Intestinal metaplasia of the stomach is a lesion that is often a precursor of gastric cancer, according to the World Journal of Gastrointestinal Oncology. The condition appears most often in patients who smoke, have immediate relatives with gastric cancer, are infected with Helicobacter pylori or are advancing in age.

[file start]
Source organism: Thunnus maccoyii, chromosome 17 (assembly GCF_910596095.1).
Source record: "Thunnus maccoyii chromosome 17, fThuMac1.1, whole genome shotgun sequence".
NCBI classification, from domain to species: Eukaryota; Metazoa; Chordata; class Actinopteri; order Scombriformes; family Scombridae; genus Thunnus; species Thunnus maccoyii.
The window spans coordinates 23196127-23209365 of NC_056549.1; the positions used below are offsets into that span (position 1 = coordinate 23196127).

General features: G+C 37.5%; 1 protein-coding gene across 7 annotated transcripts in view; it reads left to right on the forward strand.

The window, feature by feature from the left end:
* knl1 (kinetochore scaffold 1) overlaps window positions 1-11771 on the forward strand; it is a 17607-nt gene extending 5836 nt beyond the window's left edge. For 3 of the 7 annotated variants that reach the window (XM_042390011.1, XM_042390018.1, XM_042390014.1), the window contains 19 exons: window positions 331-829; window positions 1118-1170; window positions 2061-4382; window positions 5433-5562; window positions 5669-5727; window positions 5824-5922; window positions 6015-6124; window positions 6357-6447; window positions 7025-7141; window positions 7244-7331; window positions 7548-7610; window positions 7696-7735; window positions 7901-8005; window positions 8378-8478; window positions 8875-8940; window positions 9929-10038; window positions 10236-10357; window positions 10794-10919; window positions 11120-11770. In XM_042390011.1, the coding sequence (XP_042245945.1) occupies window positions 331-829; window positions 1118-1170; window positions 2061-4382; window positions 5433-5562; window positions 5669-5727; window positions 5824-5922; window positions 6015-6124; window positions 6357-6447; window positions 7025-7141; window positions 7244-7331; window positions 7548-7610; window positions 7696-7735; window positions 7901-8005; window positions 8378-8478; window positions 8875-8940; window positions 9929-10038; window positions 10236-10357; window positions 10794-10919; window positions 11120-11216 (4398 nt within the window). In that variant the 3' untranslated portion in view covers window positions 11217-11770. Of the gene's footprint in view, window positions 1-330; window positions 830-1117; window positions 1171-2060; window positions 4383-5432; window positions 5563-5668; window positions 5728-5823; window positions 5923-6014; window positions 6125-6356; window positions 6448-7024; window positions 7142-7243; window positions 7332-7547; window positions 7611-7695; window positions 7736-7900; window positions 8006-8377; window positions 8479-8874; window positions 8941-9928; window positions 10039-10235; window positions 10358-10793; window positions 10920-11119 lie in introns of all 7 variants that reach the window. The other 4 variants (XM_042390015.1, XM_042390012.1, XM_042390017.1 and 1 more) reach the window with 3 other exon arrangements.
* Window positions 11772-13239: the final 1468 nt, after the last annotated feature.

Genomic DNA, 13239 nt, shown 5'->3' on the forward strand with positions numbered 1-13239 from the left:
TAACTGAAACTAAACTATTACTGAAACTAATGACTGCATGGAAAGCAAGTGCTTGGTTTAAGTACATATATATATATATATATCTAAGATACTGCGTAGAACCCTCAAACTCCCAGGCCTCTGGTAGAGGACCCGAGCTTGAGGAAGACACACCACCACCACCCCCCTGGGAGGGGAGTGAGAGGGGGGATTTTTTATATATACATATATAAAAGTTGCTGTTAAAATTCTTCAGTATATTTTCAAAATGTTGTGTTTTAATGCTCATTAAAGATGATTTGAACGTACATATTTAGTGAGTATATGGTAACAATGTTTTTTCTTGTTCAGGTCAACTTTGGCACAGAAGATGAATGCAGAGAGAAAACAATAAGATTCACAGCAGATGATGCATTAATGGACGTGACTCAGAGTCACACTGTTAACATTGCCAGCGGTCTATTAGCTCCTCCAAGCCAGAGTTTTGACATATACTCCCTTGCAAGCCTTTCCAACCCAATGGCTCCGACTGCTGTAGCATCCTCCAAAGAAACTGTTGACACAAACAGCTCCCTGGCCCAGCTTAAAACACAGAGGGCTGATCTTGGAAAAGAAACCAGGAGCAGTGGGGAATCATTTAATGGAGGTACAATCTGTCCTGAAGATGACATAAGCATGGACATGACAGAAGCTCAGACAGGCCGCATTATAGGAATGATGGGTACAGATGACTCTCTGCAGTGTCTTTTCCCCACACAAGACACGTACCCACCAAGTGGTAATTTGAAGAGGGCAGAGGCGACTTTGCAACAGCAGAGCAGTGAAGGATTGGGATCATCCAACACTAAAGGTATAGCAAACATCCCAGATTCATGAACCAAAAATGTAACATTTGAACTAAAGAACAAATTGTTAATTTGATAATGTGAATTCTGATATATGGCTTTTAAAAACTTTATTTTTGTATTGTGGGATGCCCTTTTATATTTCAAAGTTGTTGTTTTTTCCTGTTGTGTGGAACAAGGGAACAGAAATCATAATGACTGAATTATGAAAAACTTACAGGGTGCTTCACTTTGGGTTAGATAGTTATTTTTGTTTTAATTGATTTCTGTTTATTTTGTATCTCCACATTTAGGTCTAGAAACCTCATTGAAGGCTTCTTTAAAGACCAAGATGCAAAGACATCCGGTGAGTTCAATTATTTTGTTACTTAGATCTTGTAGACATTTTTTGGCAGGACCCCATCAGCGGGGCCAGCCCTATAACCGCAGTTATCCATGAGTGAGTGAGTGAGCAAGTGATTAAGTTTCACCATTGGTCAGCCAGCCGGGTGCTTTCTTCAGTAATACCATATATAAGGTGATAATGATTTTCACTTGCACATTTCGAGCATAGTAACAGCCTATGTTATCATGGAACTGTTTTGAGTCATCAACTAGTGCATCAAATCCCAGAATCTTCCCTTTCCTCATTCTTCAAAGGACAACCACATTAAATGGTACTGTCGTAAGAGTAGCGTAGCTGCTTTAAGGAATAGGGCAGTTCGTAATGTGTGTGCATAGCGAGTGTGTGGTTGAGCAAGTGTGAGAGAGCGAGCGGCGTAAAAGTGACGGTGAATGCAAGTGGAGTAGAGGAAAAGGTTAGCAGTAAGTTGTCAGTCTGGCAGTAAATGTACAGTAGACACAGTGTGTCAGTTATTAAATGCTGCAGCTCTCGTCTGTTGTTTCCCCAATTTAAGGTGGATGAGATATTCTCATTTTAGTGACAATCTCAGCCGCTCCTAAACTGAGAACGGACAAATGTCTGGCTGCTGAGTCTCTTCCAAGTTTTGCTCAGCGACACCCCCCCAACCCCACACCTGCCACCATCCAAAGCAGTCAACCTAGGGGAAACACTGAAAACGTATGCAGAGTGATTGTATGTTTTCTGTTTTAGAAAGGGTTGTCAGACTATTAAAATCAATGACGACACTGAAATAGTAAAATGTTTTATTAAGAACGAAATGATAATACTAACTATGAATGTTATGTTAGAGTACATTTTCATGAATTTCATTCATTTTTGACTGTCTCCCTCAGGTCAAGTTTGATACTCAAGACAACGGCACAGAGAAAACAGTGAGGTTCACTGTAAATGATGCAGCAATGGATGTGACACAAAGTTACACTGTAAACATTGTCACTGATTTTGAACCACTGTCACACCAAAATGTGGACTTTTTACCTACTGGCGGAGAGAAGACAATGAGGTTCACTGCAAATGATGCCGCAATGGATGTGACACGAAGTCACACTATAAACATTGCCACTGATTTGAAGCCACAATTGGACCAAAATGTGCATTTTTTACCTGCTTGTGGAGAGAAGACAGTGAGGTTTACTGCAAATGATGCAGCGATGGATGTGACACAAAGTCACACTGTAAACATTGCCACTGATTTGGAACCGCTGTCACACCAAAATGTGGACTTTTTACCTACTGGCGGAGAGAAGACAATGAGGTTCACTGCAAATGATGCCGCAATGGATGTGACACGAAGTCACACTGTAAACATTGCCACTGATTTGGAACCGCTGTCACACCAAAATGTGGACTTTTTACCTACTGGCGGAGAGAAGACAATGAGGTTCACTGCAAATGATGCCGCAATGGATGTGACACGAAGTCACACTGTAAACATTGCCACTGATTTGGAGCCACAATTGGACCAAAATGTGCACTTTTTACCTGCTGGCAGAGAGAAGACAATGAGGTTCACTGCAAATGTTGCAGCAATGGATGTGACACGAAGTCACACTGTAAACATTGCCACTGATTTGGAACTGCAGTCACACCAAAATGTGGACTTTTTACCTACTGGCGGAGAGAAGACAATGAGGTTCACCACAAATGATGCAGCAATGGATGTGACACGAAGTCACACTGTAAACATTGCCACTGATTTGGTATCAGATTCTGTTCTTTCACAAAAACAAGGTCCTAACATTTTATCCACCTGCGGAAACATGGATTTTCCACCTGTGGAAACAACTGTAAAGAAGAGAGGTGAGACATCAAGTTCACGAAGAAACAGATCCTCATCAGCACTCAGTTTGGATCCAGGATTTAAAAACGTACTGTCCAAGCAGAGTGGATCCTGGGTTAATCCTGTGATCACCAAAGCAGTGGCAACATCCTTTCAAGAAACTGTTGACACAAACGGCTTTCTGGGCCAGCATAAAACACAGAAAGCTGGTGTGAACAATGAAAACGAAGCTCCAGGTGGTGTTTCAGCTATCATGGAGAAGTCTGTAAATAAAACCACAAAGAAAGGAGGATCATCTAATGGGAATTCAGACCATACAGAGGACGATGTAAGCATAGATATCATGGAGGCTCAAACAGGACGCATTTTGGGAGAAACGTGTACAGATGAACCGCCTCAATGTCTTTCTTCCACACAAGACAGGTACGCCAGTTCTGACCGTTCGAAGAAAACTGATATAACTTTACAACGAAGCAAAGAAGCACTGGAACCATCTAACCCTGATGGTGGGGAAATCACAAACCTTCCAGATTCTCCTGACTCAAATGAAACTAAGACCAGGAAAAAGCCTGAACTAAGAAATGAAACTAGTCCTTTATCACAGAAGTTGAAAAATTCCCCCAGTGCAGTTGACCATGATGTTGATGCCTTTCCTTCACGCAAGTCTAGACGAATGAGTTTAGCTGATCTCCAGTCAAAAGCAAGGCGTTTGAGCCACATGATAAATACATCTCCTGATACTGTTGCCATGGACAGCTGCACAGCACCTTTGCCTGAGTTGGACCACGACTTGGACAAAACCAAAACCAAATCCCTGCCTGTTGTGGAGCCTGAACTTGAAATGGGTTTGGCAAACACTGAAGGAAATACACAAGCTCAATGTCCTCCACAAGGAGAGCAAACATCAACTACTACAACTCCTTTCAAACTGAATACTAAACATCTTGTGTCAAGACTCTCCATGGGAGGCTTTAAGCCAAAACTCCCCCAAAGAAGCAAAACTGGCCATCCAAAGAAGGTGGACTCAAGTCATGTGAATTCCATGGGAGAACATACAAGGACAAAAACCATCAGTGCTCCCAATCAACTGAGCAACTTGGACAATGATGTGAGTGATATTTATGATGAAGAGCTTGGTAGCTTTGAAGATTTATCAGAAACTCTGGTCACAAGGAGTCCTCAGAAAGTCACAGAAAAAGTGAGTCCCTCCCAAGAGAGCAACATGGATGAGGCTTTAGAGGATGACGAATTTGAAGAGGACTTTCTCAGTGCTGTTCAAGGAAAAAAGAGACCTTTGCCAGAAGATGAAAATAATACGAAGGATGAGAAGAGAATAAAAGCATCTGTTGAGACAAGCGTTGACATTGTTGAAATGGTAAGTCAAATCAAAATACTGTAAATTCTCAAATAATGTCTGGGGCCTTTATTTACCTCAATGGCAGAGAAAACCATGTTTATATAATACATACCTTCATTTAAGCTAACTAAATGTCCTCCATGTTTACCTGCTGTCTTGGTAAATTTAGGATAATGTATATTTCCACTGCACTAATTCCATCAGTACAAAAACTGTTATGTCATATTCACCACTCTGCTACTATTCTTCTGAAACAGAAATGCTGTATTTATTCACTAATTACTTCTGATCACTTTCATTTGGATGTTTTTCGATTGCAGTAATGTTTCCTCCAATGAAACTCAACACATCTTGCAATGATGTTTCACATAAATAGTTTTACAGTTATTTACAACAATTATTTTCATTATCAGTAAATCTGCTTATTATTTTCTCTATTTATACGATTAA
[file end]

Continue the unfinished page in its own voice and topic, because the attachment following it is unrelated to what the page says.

Research shows that Helicobacter pylori is frequently the cause of intestinal metaplasia and that there are links between a lack of vitamin C and development of the lesions, according to the journal Gut. Some studies have produced evidence that by combining antioxidants and destroying Helicobacter pylori, intestinal metaplasia may be reversed. Upper endoscopy examinations reveal intestinal metaplasia lesions exist in approximately 25 percent of patients, according to the World Journal of Gastrointestinal Oncology.